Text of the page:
Despite relatively short drinking histories, adolescents with a history of binge drinking demonstrated different patterns of brain functioning and somewhat poorer performance during verbal encoding compared with nondrinkers. Binge drinkers recalled 7% fewer word pairs correctly, and nearly half of binge drinkers did not adequately recall the word pair list (10 out of 16 or 63% accuracy) on the first training session, whereas only one nondrinker did not reach this benchmark on the first trial. Although performance differences were only trends, likely because of limited power, they may point to important implications for academic achievement. Binge drinkers in this study reported relatively few problems related to alcohol use, yet their somewhat poorer verbal learning performance is consistent with previous work showing poorer verbal recall among adolescents with alcohol use disorders (Brown et al., 2000
In addition to subtle performance decrements, binge drinkers exhibited reduced BOLD response during novel verbal encoding in a large region spanning occipital cortex and extending into the right parahippocampal gyrus and medial right precuneus. We observed similar patterns of diminished occipital response during spatial working memory among adolescents with alcohol use disorders (Tapert et al., 2004
) as well as adolescents using marijuana heavily (Schweinsburg et al., 2008
). The reduced occipital cortex activation among binge drinkers could indicate less involvement of visual and linguistic processing while learning verbal material.
Hippocampal ROI analyses revealed no significant group difference. Within-group analyses demonstrated that controls evinced significant activation during novel encoding in the left hippocampus and binge drinkers exhibited such activation at the trend level. In addition, binge drinkers demonstrated significantly diminished fMRI response that extended into the parahippocampal gyrus. The hippocampus and surrounding medial temporal lobe structures, including the parahippocampal gyrus, are known for their role in memory (e.g., Squire and Schacter, 2002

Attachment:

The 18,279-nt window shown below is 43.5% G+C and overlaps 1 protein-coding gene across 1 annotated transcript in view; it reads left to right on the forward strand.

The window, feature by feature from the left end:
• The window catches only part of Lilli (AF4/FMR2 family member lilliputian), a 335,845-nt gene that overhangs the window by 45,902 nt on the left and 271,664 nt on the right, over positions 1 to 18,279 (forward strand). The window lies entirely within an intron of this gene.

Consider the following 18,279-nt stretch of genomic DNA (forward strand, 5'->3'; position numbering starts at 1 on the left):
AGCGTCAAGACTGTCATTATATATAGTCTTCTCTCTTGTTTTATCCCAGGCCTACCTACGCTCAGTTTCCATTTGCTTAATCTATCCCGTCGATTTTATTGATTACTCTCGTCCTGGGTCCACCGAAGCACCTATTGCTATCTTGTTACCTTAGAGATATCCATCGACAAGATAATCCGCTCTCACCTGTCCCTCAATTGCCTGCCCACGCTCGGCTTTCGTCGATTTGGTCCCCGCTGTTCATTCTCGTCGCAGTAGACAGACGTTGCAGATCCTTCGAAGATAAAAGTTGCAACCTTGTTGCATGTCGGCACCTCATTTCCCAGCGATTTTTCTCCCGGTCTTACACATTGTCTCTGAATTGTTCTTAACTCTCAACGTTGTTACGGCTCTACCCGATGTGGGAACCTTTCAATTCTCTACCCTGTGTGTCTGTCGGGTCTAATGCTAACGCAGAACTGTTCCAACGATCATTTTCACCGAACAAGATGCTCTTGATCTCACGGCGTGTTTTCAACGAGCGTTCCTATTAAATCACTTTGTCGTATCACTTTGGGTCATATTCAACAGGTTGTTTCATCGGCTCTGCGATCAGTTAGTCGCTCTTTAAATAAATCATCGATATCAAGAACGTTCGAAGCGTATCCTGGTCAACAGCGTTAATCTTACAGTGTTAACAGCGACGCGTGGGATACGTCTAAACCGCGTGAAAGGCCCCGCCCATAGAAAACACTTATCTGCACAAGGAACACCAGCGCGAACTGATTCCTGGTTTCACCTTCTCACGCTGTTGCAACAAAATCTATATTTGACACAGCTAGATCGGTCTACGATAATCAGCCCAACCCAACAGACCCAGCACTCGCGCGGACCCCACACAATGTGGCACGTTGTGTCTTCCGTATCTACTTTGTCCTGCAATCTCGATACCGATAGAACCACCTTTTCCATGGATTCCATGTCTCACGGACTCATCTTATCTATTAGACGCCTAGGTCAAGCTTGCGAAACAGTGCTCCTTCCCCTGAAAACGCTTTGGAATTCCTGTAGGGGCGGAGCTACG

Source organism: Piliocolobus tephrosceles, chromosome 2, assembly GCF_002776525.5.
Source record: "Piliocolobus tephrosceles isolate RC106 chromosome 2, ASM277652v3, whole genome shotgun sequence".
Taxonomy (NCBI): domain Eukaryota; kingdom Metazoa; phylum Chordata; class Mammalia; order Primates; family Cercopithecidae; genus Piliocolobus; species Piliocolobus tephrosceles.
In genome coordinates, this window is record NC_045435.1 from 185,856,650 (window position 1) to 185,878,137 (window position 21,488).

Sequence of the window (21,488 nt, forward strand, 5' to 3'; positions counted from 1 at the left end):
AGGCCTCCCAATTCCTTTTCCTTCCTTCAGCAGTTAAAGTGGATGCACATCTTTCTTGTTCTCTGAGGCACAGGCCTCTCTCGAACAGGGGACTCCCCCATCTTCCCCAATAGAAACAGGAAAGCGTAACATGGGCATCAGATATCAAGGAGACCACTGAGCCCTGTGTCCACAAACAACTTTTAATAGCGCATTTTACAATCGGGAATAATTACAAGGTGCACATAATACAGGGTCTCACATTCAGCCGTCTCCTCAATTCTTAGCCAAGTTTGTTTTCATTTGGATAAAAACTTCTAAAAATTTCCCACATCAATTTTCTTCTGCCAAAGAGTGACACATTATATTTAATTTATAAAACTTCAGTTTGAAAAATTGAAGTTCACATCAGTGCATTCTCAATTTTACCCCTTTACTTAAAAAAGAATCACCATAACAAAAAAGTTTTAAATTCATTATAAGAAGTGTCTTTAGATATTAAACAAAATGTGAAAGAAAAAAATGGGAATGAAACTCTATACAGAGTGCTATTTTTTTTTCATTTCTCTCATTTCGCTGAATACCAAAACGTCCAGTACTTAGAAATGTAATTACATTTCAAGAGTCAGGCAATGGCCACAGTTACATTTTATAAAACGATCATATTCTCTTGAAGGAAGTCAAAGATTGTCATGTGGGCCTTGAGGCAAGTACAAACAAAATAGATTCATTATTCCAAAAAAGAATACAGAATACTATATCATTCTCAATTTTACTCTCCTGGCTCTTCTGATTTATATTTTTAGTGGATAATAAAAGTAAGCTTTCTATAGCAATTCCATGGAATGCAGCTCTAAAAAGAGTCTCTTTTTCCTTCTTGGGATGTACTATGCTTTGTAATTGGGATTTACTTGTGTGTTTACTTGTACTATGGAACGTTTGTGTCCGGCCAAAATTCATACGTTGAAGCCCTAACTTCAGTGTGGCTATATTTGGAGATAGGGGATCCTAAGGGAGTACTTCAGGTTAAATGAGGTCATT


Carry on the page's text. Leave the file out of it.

) and may be particularly susceptible to alcohol-related damage. Smaller hippocampal volumes have been observed in adolescents with alcohol use disorders (De Bellis et al., 2000
; Medina et al., 2007
; Nagel et al., 2005
). Furthermore, compromised white matter integrity of fibers originating in the left hippocampus has been shown in an overlapping sample of binge-drinking youths (McQueeny et al., 2009
). Given that rodent studies have indicated that adolescents are more sensitive than adults to alcohol-induced hippocampal neurotoxicity (Pyapali et al., 1999
; Slawecki et al., 2001
; White and Swartzwelder, 2004
), intense levels of alcohol exposure during this developmental stage may be particularly detrimental to brain functioning (Pascual et al., 2007
; Tokunaga et al., 2006
). Although subtle, our results are consistent with these findings of hippocampal differences in adolescent alcohol users.
Binge drinkers exhibited increased BOLD response during learning of new word pairs in frontal, parietal, and cingulate regions. Frontal and parietal cortices have been consistently implicated in working memory, and the cingulate may have a role in verbal storage (for review, see Wager and Smith, 2003
). Our previous work has characterized increased bilateral parietal (BA 7) BOLD response during spatial working memory among adolescents with alcohol use disorders, which may indicate greater working memory–related neural effort among drinkers (Tapert et al., 2004
). A similar pattern of increased response in the same bilateral parietal regions (BA 7, 40) was observed among binge drinkers in the present study. Given our previous findings of diminished prefrontal activation in alcohol-dependent young women (Tapert et al., 2001
) and adolescent marijuana users (Schweinsburg et al., 2008